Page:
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Air-cooled VW engine rebuild time-lapse


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#1 Cheater

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Posted 01 December 2017 - 03:36 PM

I know there a few guys here who will like this video. Since I've done everything you see here multiple times, except for the machine shop operations, it brings back lots of memories. Heck, I did my first VW valve/head job in the second floor kitchenette of my Ga Tech dorm!

 

Anyone wanting to gain a deep understanding of automotive engine design could do a lot worse that studying the compromises and trade-offs that old Ferdinand Porsche made in creating the classic VW flat-four.

 

Didn't have a floor jack when I pulled my first VW engine, so I used the next best thing, if you are a penniless college student: a stack of newspapers!

 

Supposedly this time-lapse was created from more than 30,000 still photos.


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Gregory Wells

Never forget that first place goes to the racer with the MOST laps, not the racer with the FASTEST lap





#2 miko

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Posted 01 December 2017 - 07:03 PM

Vey cool, Greg!

 

Been there, done that, many times at my brother's first shop, Adria Sportscar Service in Huntington Park, CA. back in the late '60s, only we had a floor jack and jack stands!! LOL.


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#3 havlicek

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Posted 01 December 2017 - 08:13 PM

Love watching skill... and this is real skill!


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#4 NSwanberg

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Posted 02 December 2017 - 03:44 AM

What is the best gas mileage a "Bug" was ever EPA listed as getting?


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#5 Benno - SAC

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Posted 02 December 2017 - 04:11 AM

Veeery cool, Greg! Thanks for sharing!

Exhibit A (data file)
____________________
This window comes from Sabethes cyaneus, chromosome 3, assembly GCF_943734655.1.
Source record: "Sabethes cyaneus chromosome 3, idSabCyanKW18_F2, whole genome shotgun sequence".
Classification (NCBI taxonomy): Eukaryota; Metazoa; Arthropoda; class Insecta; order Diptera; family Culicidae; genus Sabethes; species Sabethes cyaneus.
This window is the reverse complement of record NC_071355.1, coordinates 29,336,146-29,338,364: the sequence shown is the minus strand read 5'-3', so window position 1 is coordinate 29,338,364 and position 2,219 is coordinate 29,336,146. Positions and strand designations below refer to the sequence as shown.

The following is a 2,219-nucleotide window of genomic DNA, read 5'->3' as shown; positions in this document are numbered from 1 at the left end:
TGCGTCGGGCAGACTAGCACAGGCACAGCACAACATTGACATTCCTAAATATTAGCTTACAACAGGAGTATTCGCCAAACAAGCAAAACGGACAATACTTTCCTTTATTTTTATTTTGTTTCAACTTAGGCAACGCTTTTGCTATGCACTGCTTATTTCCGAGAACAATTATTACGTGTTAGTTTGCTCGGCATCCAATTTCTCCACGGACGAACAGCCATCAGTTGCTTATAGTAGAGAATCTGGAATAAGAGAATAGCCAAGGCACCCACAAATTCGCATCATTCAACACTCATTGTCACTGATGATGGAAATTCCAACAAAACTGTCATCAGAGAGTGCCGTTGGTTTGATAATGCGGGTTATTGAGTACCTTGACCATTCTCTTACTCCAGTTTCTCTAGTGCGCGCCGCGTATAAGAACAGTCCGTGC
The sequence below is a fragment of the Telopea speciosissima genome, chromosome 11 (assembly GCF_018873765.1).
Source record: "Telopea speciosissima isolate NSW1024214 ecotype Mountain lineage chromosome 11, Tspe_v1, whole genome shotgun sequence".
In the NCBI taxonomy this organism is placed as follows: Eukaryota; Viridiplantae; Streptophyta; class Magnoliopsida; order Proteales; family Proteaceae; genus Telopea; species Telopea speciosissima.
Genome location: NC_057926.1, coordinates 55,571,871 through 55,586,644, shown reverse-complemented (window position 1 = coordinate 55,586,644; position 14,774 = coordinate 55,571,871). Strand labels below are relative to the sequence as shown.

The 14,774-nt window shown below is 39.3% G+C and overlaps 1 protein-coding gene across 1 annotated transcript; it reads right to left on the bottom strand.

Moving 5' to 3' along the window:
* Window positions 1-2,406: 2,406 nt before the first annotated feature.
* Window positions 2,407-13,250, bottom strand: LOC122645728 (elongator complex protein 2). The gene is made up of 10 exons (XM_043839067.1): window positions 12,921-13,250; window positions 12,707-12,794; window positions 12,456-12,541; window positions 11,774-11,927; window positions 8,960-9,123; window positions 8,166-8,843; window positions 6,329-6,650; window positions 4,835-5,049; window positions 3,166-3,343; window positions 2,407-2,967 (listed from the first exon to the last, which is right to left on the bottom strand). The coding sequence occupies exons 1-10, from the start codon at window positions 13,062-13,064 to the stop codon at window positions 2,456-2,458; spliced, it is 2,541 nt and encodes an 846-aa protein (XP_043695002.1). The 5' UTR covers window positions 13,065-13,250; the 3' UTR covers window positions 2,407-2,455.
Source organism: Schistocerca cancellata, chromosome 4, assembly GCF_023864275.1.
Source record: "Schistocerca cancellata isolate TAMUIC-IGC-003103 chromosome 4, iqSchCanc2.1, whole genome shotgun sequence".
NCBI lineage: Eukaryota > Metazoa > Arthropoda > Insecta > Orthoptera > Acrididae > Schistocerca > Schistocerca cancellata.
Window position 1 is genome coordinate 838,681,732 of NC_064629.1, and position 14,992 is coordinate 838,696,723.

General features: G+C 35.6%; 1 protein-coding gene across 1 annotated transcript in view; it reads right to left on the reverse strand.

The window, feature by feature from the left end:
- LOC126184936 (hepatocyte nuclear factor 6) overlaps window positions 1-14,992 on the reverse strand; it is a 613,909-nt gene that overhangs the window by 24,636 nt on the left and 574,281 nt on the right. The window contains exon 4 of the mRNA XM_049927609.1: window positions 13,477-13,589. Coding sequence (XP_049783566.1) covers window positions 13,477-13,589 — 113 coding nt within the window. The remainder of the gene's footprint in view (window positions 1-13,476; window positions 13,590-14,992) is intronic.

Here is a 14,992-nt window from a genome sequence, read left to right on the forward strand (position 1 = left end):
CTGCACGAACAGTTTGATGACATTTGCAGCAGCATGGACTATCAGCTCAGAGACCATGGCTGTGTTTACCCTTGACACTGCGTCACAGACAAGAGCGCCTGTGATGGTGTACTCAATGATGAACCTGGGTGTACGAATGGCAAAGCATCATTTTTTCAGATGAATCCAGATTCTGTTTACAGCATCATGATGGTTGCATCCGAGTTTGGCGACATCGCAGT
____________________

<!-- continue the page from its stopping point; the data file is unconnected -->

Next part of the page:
We have two flat fours in our family. My brother owns a Vanagon T2 Westphalia, my father a T3 Westphalia (wich I am using ).

But unfortunately we don't have the time to rebuild complete motors .


Schöne Grüße (Kind regards)

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#6 Cheater

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Posted 02 December 2017 - 04:30 AM

What is the best gas mileage a "Bug" was ever EPA listed as getting?


Nelson, not sure that's worth knowing, as the EPA didn't exist until Dec, 1970.

I'm sure one of the earlier "Bug" models would be the Beetle mileage champ and I think that's what you are looking for. Am I wrong?
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Gregory Wells

Never forget that first place goes to the racer with the MOST laps, not the racer with the FASTEST lap


#7 The Sawdust Man

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Posted 02 December 2017 - 05:29 AM

I owned two Beetles... but never checked the mileage. All I remember is that they used a whole lot less gas than my either my '66 Ford LTD (390 engine) or my '69 Cougar (351 engine) and handled much better than those two in the snowy Michigan winters. I loved those cars.
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#8 Cheater

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Posted 02 December 2017 - 05:52 AM

First new car I ever owned was a 1971 VW Super Beetle, and while the mileage was good, mid-to-low 20s MPG, what most impressed me the most was the build and paint quality. Far, far better than any American car of the time.


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Never forget that first place goes to the racer with the MOST laps, not the racer with the FASTEST lap


#9 John Streisguth

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Posted 02 December 2017 - 06:47 AM

I still have my "hot rod" motor sitting in my garage, waiting for the day I have a new home for it. Back in 1976, it propelled my Super Beetle 0-60 in 9 seconds, which was about the same time a new Trans-Am could do it in.

Anyone else notice they used a different case than the original? Must have been an "exchange" for a remachined one.
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#10 Grant G.